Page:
Stocks, bonds fall, dollar flat as Fed fears subside
By Alwyn Scott NEW YORK (Reuters) - Stock prices and bond yields fell in relatively light trading on Friday as investors reacted to dwindling aid for the U.S. economy and rising coronavirus infection rates
By Alwyn Scott
NEW YORK (Reuters) - Stock prices and bond yields fell in relatively light trading on Friday as investors reacted to dwindling aid for the U.S. economy and rising coronavirus infection rates.
The Dow Jones Industrial Average <.DJI> fell 219.75 points,or 0.75%, to 29,263.48, the S&P 500 <.SPX> lost 24.33 points, or0.68%, to 3,557.54 and the Nasdaq Composite <.IXIC> dropped49.74 points, or 0.42%, to 11,854.97.
The S&P 500 and the Dow posted marginal losses for the week,while the tech-laden Nasdaq settled a bit higher from lastFriday's close.
Benchmark 10-year Treasuries yields
In afternoon trading, the dollar was flat against a currency basket at 92.369 in a quiet day for currency markets. The euro was down 0.1% against the dollar at $1.1859
Investors mostly sat pat on positions after recognizing that a wind-down of U.S. Federal Reserve pandemic lending programs was unlikely to have much effect, said David Bahnsen, chief investment officer, the Bahnsen Group, a wealth management firm in Newport Beach, California.
"It would be virtually incomprehensible that any market actor could have actually thought that extension of the emergency provisions of the Fed was needed," Bahnsen said.
Much of the money has not even been used, he added.
Mnuchen defended the decision to let the programs expire at year end and noted the Treasury could reactivate them. "We have plenty of capacity left," he said.
FACTBOX-This is where the Fed's emergency facilities stand.
Mnuchen's comments that remaining money could be used for grants rather than loans suggested that "this could be an avenue to a targeted fiscal stimulus deal in the lame duck session," said Yousef Abbasi, global market strategist at StoneX, a global financial services firm.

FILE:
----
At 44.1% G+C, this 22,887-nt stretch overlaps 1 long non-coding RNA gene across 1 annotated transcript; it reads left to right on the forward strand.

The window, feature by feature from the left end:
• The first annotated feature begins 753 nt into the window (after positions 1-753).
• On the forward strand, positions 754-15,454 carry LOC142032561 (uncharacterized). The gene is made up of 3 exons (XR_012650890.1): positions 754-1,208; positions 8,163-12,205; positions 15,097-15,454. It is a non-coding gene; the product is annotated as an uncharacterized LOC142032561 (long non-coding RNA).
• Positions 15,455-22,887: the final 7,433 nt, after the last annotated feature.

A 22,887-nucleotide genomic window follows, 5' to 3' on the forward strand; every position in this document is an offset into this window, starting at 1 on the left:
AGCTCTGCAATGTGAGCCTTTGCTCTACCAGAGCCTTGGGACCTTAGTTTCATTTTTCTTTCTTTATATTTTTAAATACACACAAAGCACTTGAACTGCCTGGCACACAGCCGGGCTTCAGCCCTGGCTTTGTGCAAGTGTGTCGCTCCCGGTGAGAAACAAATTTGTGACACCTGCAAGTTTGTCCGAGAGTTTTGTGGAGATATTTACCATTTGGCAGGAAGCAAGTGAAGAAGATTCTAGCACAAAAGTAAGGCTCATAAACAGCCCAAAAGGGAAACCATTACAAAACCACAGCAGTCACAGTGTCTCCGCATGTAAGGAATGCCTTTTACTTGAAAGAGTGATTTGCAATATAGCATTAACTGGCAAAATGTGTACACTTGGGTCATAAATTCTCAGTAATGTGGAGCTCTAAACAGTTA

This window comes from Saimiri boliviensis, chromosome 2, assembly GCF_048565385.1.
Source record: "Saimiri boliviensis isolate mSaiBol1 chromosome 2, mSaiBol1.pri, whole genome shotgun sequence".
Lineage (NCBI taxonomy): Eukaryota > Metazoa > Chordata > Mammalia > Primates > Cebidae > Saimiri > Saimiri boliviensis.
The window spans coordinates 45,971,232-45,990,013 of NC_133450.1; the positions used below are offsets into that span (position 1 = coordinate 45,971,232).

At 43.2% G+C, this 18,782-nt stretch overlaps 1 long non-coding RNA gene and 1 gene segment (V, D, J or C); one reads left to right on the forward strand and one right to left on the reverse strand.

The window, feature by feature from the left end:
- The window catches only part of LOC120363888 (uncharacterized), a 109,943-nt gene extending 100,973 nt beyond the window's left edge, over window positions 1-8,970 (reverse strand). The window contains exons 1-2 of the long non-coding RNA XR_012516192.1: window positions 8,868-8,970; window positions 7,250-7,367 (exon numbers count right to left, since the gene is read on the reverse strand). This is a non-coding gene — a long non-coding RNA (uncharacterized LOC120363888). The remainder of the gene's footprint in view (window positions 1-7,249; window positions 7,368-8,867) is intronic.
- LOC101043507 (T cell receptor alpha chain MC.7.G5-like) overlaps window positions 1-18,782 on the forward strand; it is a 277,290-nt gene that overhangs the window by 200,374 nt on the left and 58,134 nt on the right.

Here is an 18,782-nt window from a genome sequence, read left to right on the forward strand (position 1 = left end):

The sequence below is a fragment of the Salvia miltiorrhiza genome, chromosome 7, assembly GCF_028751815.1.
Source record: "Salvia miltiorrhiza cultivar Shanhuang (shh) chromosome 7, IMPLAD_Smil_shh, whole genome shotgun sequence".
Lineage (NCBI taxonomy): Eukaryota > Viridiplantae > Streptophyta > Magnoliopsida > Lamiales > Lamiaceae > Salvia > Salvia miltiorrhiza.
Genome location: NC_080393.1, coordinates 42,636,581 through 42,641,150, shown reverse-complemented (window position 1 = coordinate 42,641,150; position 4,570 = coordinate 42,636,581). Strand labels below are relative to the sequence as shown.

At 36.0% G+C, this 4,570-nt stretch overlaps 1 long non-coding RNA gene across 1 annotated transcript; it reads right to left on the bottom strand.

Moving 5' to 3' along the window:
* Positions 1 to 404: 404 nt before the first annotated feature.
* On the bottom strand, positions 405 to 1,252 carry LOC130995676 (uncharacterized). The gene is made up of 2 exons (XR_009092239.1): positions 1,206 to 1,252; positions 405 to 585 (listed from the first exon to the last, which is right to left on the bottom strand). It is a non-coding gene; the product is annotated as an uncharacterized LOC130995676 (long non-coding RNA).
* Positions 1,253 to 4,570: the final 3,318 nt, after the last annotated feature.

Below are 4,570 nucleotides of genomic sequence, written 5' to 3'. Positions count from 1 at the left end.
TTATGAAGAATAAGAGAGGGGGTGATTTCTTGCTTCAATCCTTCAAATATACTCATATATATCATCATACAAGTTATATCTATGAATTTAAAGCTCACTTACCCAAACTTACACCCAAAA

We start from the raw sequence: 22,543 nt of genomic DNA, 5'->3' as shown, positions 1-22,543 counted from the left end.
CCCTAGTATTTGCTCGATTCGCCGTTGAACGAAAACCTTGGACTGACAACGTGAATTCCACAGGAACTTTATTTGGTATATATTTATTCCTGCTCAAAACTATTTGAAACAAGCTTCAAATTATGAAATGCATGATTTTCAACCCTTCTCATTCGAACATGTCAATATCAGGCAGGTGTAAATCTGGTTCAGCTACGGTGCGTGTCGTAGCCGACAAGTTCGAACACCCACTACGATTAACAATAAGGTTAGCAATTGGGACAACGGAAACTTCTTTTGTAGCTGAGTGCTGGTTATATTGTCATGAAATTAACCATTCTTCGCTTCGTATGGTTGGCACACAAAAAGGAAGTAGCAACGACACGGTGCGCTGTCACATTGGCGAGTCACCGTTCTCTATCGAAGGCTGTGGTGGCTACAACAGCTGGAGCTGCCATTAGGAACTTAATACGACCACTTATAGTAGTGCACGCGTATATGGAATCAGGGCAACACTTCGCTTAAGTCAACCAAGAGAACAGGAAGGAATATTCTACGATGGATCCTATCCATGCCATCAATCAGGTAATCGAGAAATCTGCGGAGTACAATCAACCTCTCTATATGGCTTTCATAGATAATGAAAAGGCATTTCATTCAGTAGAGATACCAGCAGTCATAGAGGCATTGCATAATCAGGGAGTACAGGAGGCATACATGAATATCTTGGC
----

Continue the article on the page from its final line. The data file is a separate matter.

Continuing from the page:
Investors remain worried about the economic cost of rising infections and new lockdowns and restrictions, which grew Friday. White House coronavirus Task Force coordinator Deborah Birx on Friday said more than half the United States was a virus-rampant "red zone," and Americans should limit gatherings on Thanksgiving Day to immediate family members.
But investors also are moving beyond the safety of big tech stocks to small cap and even emerging markets as they anticipate improving economies next year, Bahnsen said.
A weakening dollar, strengthening global manufacturing and emerging markets stocks that are less expensive than American equities "really broaden that investing universe," he said. "I think that's healthy for investors."
Indeed, optimism about coronavirus vaccines prompted investors to pump $27 billion into equity funds last week, BofA said on Friday, citing data from EPFR.
Still, despite buying of hard-hit sectors such as banks, travel and leisure and oil, BofA said, investors "ain't selling tech."
(Reporting by Alwyn Scott; Editing by Tom Brown)
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